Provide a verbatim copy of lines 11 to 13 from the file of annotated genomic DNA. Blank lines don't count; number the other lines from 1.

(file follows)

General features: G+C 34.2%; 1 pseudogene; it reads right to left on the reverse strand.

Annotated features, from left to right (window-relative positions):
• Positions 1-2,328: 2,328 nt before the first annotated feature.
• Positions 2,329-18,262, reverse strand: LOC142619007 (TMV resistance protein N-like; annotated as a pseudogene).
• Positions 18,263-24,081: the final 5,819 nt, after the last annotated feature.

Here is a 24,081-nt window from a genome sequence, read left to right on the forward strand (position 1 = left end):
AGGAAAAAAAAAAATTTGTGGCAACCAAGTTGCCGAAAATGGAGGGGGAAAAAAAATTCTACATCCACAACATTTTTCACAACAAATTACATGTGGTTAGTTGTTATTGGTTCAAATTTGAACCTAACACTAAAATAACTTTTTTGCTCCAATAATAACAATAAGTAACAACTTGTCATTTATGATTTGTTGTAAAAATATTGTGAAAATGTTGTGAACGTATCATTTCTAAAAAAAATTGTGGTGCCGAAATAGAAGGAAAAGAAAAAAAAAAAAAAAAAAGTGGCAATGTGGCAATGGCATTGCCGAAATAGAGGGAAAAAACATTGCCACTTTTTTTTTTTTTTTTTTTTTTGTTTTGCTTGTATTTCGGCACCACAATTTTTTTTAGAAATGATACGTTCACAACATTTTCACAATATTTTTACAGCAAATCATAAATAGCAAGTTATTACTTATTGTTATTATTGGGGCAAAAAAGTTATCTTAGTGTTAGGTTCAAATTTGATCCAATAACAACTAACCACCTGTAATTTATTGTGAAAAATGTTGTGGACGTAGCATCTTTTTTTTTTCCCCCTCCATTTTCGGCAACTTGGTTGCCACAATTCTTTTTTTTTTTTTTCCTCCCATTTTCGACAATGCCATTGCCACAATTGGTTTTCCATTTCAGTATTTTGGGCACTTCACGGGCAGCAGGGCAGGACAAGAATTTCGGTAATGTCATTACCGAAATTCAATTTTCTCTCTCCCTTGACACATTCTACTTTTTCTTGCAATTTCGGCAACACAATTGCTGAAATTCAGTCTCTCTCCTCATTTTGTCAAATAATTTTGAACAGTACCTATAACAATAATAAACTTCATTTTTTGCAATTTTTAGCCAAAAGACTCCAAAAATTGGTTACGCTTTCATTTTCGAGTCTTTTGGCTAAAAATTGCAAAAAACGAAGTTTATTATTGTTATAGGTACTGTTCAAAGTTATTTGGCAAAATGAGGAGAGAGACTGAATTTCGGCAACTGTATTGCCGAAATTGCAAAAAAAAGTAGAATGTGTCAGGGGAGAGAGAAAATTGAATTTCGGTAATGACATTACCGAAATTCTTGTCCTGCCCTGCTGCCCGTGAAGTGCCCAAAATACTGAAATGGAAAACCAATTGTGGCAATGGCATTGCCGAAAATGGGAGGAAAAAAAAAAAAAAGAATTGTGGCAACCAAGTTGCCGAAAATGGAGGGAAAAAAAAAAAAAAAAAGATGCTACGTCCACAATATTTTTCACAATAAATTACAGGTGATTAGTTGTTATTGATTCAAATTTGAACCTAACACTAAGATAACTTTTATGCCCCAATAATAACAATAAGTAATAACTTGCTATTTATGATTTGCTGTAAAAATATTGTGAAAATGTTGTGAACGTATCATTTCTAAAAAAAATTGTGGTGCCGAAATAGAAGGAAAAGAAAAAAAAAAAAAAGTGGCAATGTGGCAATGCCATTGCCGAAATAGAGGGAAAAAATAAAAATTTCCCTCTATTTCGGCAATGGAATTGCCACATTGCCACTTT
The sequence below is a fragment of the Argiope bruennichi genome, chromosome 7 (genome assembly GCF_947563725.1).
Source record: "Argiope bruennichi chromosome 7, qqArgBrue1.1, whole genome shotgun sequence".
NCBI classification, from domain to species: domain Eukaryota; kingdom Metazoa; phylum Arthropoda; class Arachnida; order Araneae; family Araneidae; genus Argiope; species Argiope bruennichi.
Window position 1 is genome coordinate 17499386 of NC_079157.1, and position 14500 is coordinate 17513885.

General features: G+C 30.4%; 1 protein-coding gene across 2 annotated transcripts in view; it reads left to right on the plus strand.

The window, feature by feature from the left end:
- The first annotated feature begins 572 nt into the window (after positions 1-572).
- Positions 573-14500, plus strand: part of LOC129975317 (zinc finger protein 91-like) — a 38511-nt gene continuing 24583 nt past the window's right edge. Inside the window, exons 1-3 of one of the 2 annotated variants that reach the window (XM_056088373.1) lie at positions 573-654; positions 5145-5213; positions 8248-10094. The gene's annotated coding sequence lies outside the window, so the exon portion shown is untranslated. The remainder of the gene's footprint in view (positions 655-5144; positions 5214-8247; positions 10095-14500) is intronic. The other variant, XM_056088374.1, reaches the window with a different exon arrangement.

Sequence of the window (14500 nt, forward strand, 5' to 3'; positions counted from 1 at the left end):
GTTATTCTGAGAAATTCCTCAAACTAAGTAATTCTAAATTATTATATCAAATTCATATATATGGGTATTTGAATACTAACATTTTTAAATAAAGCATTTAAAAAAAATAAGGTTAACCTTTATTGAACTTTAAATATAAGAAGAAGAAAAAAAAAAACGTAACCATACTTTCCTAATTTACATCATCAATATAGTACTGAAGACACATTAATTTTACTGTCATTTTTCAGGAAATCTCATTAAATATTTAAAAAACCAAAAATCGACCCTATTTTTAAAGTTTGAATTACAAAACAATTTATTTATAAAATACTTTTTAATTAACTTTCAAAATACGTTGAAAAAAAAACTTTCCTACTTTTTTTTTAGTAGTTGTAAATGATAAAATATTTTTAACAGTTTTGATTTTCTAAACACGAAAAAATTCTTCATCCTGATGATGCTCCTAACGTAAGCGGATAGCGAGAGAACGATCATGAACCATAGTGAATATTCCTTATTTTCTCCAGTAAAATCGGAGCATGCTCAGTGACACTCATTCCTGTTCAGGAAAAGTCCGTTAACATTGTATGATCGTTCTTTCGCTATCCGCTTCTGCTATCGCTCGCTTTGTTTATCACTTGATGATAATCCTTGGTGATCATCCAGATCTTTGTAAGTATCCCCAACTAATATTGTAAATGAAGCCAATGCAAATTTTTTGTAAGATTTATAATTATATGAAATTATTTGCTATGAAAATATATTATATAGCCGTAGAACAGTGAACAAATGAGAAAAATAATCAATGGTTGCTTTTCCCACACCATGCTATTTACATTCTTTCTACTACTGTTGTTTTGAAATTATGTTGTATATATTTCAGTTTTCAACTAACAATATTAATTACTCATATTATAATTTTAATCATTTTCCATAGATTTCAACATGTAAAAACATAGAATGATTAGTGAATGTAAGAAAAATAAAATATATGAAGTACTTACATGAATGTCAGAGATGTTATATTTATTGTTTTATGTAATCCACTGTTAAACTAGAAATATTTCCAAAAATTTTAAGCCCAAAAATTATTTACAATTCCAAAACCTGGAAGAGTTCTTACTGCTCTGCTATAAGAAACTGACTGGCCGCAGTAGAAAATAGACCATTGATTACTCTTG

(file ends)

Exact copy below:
Window position 1 is genome coordinate 17499386 of NC_079157.1, and position 14500 is coordinate 17513885.

General features: G+C 30.4%; 1 protein-coding gene across 2 annotated transcripts in view; it reads left to right on the plus strand.

The window, feature by feature from the left end: